Victim of Circumstances – A Closer Look at a $5/$10 No Limit Holdem Hand


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I don’t usually write about my experiences playing poker anymore, mostly because I don’t question my plays as often as I used to. However, just the other night I was playing $5/$10 at the Bellagio and a unique hand came up.

May the Odds be Ever in Your Favor

My Hand: Kh 10h

In this particular hand, there were 8 players and I was fairly new to the table, having played perhaps two rounds at maximum. I was in the big blind, and after posting my $10 I looked down to see Kh 10h, a mediocre hand in just about any position for a game of these stakes. The two early position players folded, and a middle position player with an average-tight playing hand requirement made it just $30 to go. Another player folded, and two players, whom I thought to have looser hand requirements than the preflop raiser, called the $30 raise. So now there is my $10 in the pot, three players with $30 in the pot, and the $5 small blind, making the pot $105. I thought about it for a minute and realized that Kh 10h wasn’t a bad call for the 1:5.25 odds that I was getting. I made the $20 call and the pot was now $125.

Flop: 8h 9h 3c

The flop came 9h 8h 3c. Not having much of a hand at the time, I checked to see what the other players would do. The preflop raiser bet $80. Just as I was getting prepared to fold my cards, the two players behind the preflop raiser made the call for $80 as well, pumping the pot up to $365. After pausing for a second, I figured that 1:4.65 pot odds is worth a call and I put my $80 in.

At this point in the hand, I put the preflop raiser on pocket Queens or pocket Jacks, figuring that he would have raised to $50 or more preflop with Aces or Kings. Knowing this, I figured that I would make best hand with a King or the flush, giving me 12 outs to win the hand figuring out to just under 1:4 pot odds if I was correct.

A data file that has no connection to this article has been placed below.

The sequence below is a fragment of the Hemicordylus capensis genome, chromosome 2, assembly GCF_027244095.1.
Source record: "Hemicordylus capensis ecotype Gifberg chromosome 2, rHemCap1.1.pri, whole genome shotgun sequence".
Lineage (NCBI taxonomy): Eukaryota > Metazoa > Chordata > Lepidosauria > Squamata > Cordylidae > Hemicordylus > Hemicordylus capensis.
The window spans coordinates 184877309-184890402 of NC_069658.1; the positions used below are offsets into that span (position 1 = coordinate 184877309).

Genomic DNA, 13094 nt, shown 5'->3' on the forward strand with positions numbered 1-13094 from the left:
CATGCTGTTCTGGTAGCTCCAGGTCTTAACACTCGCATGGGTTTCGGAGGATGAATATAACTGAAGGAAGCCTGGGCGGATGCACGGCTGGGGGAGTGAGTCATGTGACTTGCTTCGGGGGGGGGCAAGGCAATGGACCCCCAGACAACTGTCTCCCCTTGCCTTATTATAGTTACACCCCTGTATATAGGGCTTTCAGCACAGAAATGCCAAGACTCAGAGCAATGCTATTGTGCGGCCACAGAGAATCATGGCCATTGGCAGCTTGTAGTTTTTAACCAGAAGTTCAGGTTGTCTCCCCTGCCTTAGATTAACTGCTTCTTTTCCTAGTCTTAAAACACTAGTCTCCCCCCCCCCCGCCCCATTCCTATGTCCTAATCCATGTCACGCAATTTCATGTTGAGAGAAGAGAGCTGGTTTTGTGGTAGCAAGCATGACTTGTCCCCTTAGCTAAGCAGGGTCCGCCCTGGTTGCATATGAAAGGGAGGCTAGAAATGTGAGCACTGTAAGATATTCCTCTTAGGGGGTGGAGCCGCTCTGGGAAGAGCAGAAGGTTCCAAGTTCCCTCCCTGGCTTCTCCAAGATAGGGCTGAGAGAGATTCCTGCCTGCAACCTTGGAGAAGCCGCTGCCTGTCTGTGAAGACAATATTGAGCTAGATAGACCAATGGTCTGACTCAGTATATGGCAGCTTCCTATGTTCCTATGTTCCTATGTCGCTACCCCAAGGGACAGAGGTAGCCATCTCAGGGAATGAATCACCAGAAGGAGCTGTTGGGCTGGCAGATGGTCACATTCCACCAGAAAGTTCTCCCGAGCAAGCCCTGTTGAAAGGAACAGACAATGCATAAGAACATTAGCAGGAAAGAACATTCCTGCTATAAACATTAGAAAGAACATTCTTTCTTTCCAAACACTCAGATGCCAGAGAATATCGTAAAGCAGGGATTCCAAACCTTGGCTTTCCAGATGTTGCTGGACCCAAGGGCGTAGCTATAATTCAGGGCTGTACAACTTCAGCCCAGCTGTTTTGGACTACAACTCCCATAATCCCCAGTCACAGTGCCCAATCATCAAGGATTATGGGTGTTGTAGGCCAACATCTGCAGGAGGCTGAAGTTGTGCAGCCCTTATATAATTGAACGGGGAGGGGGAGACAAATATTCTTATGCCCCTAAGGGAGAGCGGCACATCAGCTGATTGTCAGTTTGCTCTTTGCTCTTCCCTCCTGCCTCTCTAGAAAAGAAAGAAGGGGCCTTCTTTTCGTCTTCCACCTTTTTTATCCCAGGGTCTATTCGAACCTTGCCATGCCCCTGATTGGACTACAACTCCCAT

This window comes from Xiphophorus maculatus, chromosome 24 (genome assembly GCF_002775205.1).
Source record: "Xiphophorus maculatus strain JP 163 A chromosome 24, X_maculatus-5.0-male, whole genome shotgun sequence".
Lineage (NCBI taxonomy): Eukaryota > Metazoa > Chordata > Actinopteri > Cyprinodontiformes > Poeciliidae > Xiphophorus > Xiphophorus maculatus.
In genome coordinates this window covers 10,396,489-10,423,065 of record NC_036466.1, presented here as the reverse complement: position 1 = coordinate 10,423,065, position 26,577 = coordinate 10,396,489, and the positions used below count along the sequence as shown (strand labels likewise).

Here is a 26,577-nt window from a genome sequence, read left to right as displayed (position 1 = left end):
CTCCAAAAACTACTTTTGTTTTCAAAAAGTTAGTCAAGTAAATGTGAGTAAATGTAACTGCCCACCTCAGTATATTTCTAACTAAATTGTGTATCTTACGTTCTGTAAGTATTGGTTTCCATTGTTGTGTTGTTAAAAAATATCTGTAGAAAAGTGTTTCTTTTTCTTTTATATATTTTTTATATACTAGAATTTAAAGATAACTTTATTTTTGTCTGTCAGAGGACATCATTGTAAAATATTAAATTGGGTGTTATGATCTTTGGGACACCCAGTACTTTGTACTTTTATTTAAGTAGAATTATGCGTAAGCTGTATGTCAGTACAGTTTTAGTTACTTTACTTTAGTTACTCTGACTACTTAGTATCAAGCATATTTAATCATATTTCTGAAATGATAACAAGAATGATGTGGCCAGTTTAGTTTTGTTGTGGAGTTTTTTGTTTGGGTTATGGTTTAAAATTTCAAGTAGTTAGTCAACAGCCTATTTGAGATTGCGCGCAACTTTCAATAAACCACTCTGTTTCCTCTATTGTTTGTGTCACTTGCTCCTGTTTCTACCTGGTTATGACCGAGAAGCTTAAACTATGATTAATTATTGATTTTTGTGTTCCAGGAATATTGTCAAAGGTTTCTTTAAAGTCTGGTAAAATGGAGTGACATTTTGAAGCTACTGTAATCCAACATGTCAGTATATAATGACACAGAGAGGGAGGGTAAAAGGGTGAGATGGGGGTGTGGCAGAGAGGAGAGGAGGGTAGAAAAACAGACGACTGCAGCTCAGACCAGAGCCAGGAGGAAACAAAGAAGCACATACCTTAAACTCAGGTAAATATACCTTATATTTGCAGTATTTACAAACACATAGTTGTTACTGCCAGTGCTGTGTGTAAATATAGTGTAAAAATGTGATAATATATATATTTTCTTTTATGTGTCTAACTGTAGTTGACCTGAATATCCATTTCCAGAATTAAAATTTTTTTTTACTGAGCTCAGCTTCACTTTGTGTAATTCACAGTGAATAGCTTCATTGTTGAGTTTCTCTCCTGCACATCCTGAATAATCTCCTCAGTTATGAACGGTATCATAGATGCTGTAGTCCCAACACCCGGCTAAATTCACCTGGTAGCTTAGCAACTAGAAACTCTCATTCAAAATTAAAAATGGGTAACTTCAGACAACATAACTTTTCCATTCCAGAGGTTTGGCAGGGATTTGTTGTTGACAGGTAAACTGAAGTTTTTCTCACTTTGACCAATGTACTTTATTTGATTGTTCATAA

Turn: 8h 9h 3c 10s

The turn card came the 10s, giving me top pair and more outs to possibly win the hand. I checked to the preflop raiser once again to see how he would bet, giving me a chance to get out if he put in $200 or more. Rather, he simply checked, and I almost immediately put him on AK suited rather than the Queens I originally did. The player directly after him bet $100 and the button folded. Now it was up to me to decide what to do. I thought about it for only a short period of time, and thought that this new bettor was simply taking a stab at the pot since the preflop raiser decided to play weak. With $545 in the pot now, I had to do something to figure out where I was in the hand. I decided to check raise the player another $100, making it $200 for the preflop raiser to call. The preflop raiser flicked his cards, swore, and layed them down. The $100 bettor  called the $100 raise.

The pot is now $845 and I realized that I needed to improve in order to win the hand. Then, like magic, the river came the 10c and I had top set. I went all in and had the other player covered. He had about $225 behind him, and I thought that he was on a little flush draw or had something simple like JJ. He reached for his chips and stated “Well, I guess we’re splitting the pot now aren’t we?” and I knew as soon as he said that I had missed something important.

River: 8h 9h 3c 10s 10c

Now, when I go back through this hand, which I lost to 6d 7d, I realize that I was virtually a victim of my own hand’s improvement over the course of the hand. Each street allowed me just enough odds to call, and kept making my hand look better and better. I believe that the only mistake I made was playing passively on the turn when I raised to just $200. I know that he still would have made the call, but had he not had the straight, and rather some other hand like JJ, I would have gotten him off of that hand. With $745 in the pot, it would have been dumb of just about anybody with more than 5 outs to fold their hand.

Final No Limit Holdem Poker Strategy Thoughts

So what am I going to do next time I play a hand like this? I will probably play it nearly the same way actually. The only things that I would change is not to give players as much credit for their preflop starting hands when they make an overcall, and I would also play the turn more aggressively. What are the odds that a player will have 67 next time? If I played the hand the exact same way that I just did, but completed my flush, I would have looked like a genius rather than be sitting here writing an article about whether I played the hand well or not.


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